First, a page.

discredit the moving party's evidence at trial, in the
hopes that evidence can be developed at trial to support the
claim. T.W. Elec. Serv., Inc., 809 F.2d at 630
(relying on Anderson, 477 U.S. at 255). Conclusory,
nonspecific statements in affidavits are not sufficient, and
missing facts will not be presumed. Lujan v. Nat'l
Wildlife Fed'n, 497 U.S. 871, 888-89 (1990).
argue that they are entitled to judgment as a matter of law
and that Allison has failed to submit any evidence that
creates a material question of fact. The Court agrees. Under
Administrative Procedures Act (“APA”), a court
may review and set aside an agency's final action only if
the action was “arbitrary, capricious, an abuse of
discretion, or otherwise not in accordance with law.” 5
U.S.C. § 706(2)(A). Under the Federal Employees Health
Benefits Act (“FEHBA”), an employee may continue
his or her health insurance in retirement if statutory
prerequisites are met. 5 U.S.C. § 8905(b). The relevant
requirement here is that the employee has been enrolled in a
health benefits plan for “the 5 years of service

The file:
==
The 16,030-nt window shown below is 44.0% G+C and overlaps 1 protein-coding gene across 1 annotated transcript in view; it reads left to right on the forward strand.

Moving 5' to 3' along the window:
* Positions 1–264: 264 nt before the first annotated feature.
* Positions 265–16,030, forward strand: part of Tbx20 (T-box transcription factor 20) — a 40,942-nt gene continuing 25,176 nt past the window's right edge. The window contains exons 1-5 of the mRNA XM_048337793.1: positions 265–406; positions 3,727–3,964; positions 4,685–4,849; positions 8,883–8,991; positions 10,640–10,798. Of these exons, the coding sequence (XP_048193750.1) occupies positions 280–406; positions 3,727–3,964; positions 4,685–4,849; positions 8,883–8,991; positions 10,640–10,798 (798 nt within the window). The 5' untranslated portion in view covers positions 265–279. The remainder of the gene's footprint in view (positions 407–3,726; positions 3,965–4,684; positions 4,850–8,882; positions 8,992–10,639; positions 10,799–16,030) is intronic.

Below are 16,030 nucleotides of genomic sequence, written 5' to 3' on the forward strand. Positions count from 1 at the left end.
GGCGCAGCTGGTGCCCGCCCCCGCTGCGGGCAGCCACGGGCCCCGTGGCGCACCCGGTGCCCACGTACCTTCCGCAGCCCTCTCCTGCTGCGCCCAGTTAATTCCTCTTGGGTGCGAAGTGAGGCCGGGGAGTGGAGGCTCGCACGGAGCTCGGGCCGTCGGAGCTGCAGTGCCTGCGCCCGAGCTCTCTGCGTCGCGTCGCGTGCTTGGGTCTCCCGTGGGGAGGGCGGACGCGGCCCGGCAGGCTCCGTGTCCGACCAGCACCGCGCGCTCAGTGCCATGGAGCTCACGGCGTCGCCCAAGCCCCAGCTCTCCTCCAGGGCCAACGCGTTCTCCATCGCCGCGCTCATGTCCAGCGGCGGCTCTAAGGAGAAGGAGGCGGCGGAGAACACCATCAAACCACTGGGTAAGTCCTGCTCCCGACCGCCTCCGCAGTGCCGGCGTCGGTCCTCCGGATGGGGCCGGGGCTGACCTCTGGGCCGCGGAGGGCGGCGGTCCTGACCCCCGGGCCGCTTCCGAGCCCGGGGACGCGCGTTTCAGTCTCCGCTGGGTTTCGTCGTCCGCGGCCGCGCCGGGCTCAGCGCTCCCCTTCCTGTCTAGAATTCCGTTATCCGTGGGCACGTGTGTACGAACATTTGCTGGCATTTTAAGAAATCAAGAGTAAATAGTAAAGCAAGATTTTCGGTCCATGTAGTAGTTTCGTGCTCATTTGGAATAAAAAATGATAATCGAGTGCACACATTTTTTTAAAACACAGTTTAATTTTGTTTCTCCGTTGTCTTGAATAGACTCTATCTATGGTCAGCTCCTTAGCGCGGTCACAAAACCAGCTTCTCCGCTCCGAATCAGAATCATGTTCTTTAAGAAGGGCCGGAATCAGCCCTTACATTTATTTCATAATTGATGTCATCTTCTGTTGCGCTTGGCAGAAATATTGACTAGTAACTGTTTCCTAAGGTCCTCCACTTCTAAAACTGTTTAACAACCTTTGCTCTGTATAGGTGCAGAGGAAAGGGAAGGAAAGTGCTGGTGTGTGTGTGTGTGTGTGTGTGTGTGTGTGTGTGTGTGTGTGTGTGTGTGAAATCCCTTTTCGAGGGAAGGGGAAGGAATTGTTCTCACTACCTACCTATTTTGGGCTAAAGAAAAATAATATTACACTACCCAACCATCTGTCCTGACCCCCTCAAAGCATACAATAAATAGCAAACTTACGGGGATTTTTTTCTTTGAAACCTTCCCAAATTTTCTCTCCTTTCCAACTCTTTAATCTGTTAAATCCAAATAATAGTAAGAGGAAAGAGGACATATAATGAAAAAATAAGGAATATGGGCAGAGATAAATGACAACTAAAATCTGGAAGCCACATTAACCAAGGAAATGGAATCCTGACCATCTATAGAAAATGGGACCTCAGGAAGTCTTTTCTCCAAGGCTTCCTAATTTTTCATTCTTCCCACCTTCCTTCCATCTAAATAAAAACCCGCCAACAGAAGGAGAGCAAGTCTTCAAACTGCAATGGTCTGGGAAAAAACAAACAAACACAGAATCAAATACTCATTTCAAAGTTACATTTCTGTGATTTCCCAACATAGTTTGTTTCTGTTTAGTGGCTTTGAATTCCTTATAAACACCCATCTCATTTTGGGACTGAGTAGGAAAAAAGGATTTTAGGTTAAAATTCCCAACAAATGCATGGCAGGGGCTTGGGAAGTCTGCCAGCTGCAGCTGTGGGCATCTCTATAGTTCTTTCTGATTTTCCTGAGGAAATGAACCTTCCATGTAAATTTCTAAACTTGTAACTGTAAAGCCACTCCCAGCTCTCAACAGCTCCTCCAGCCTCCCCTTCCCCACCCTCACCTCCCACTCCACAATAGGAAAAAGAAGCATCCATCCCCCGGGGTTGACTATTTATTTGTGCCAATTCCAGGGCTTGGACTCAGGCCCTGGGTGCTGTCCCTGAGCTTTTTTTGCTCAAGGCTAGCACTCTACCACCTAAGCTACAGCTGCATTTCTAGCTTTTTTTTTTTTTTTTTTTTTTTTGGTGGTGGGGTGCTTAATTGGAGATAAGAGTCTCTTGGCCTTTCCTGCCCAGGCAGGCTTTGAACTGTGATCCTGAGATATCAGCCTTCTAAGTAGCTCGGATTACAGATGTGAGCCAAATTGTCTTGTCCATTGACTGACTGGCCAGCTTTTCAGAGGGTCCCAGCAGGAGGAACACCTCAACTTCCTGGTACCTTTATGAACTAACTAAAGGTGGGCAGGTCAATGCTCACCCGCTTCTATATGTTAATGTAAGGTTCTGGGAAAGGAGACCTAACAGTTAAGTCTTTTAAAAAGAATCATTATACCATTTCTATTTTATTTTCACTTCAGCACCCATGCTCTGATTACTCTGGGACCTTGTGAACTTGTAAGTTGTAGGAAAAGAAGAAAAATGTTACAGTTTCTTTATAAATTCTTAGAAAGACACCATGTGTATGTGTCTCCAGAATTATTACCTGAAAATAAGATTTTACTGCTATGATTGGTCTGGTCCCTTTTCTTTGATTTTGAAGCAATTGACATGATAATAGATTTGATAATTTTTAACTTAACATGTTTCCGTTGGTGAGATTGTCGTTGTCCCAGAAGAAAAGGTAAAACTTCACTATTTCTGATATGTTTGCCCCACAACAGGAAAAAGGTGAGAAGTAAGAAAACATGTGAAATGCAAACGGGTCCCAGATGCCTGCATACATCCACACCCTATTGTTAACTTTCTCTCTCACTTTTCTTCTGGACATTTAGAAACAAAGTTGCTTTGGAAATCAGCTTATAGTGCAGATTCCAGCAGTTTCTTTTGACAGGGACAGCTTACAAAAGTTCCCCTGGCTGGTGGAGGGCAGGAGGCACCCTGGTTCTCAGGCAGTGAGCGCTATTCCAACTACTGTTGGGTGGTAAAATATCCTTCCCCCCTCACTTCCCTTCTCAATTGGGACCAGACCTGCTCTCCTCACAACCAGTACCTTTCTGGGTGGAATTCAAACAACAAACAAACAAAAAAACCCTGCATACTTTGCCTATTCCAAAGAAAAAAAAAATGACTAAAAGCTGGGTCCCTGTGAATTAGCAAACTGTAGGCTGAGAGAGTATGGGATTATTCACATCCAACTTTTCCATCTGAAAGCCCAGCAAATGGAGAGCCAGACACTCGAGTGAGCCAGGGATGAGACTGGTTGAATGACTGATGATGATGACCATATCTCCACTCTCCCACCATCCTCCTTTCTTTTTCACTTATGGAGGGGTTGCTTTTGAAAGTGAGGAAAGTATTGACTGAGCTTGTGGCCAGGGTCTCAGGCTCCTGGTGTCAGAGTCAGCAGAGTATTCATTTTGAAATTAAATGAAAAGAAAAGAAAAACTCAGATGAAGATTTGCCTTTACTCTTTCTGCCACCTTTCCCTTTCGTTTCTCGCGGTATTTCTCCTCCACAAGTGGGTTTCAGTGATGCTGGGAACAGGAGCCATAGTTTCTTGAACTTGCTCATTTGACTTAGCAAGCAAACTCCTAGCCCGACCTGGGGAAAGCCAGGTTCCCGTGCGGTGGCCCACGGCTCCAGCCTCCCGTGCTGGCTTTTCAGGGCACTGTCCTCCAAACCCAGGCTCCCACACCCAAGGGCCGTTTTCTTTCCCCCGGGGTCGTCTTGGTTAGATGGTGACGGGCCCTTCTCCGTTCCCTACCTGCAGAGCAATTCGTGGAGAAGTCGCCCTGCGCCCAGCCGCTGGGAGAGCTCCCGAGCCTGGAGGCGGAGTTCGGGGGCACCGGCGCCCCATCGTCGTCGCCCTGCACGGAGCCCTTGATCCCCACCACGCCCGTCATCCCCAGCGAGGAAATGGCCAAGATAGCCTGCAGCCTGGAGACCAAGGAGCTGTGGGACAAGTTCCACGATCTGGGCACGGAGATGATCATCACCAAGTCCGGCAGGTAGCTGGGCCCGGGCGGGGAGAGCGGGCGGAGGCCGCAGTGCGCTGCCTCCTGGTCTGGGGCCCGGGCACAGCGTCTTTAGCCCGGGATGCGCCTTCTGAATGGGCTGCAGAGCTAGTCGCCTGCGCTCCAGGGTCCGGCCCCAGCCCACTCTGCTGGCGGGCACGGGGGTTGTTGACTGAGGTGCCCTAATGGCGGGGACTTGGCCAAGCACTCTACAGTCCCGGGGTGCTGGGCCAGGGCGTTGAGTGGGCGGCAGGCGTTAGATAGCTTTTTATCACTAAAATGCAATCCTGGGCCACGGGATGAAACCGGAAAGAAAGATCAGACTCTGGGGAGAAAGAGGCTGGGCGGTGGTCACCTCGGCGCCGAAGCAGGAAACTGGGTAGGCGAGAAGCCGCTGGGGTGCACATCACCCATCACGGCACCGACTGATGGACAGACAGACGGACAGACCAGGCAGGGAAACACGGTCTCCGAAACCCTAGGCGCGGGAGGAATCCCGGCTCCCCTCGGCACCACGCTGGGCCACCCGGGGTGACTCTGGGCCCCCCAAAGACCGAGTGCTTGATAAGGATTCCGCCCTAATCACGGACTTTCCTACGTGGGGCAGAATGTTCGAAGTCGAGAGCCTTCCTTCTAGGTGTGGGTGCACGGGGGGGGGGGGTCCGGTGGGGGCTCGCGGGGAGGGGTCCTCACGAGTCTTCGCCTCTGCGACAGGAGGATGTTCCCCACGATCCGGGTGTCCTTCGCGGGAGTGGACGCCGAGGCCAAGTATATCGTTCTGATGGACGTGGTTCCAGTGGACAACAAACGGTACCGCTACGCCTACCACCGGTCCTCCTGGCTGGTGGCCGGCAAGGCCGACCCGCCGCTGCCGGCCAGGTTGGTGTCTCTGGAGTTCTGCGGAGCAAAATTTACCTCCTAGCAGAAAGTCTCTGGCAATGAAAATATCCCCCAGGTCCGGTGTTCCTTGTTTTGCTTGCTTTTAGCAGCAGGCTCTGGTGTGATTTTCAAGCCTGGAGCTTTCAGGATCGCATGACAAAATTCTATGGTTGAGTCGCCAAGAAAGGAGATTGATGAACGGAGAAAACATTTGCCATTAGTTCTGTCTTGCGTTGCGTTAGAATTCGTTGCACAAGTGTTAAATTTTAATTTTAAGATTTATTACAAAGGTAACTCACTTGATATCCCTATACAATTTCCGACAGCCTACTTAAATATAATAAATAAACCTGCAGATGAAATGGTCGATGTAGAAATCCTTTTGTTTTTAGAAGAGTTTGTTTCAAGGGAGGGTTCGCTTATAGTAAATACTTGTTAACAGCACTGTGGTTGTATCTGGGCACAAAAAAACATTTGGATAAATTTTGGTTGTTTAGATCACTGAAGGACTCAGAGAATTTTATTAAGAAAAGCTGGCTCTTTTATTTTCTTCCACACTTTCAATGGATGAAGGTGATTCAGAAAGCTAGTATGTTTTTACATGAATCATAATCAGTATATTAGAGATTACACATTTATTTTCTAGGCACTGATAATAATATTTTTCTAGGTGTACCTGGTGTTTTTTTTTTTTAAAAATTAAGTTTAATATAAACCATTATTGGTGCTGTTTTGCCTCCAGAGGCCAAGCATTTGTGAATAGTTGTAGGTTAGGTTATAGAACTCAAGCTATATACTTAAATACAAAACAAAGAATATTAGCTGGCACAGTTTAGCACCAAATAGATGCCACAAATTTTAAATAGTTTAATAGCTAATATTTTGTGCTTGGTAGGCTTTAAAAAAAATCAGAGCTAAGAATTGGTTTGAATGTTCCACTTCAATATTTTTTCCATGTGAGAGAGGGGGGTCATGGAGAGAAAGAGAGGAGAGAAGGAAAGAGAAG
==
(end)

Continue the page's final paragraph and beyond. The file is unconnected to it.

immediately before retirement.” 5 U.S.C. §
case, Allison failed to comply with the requirements of the
FEHBA and OPM's decision to deny her application for
benefits was not arbitrary, capricious, or contrary to law.
The only possible question of fact is based on Allison's
assertion that she was making her health care payments. Dkt.
26 at 1. Allison also asserts that an OPM agent asked for her
bank records to prove her payments, but, when Allison
contacted her bank, it informed her that they could not
retrieve the records because they were too far back.
Id. No reasonable juror would believe that a bank
would fail to keep records dating back two years. Moreover,
Allison fails to submit any evidence from the bank confirming
the bank's record retention policies. Based on these
failures, the Court is left with a self-serving statement
from Allison that could have been, but was not supported with
easily obtainable evidence establishing either payment or
failure to retain records.The Court concludes that ...